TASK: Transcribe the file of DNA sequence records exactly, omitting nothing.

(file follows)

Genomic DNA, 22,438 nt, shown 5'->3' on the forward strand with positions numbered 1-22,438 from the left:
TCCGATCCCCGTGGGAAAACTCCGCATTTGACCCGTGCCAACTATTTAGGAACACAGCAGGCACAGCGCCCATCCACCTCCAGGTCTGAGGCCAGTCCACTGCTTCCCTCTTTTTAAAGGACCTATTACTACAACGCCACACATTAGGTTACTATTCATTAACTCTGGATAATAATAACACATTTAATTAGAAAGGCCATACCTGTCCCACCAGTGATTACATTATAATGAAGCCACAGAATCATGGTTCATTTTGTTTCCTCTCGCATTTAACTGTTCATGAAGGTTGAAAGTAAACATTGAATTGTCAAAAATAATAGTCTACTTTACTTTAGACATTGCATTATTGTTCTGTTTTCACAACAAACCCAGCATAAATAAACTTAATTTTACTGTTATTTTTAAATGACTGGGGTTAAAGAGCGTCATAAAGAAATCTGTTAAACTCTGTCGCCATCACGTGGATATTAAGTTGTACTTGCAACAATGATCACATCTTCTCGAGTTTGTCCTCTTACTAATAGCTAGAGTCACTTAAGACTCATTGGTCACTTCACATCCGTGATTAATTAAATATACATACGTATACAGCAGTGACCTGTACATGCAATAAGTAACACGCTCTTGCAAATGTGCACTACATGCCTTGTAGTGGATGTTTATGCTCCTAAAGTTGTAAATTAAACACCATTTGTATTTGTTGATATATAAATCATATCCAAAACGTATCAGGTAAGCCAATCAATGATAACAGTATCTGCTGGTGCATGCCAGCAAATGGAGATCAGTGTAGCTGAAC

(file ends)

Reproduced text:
Genomic DNA, 22,438 nt, shown 5'->3' on the forward strand with positions numbered 1-22,438 from the left:
TCCGATCCCCGTGGGAAAACTCCGCATTTGACCCGTGCCAACTATTTAGGAACACAGCAGGCACAGCGCCCATCCACCTCCAGGTCTGAGGCCAGTCCACTGCTTCCCTCTTTTTAAAGGACCTATTACTACAACGCCACACATTAGGTTACTATTCATTAACTCTGGATAATAATAACACATTTAATTAGAAAGGCCATACCTGTCCCACCAGTGATTACATTATAATGAAGCCACAGAATCATGGTTCATTTTGTTTCCTCTCGCATTTAACTGTTCATGAAGGTTGAAAGTAAACATTGAATTGTCAAAAATAATAGTCTACTTTACTTTAGACATTGCATTATTGTTCTGTTTTCACAACAAACCCAGCATAAATAAACTTAATTTTACTGTTATTTTTAAATGACTGGGGTTAAAGAGCGTCATAAAGAAATCTGTTAAACTCTGTCGCCATCACGTGGATATTAAGTTGTACTTGCAACAATGATCACATCTTCTCGAGTTTGTCCTCTTACTAATAGCTAGAGTCACTTAAGACTCATTGGTCACTTCACATCCGTGATTAATTAAATATACATACGTATACAGCAGTGACCTGTACATGCAATAAGTAACACGCTCTTGCAAATGTGCACTACATGCCTTGTAGTGGATGTTTATGCTCCTAAAGTTGTAAATTAAACACCATTTGTATTTGTTGATATATAAATCATATCCAAAACGTATCAGGTAAGCCAATCAATGATAACAGTATCTGCTGGTGCATGCCAGCAAATGGAGATCAGTGTAGCTGAAC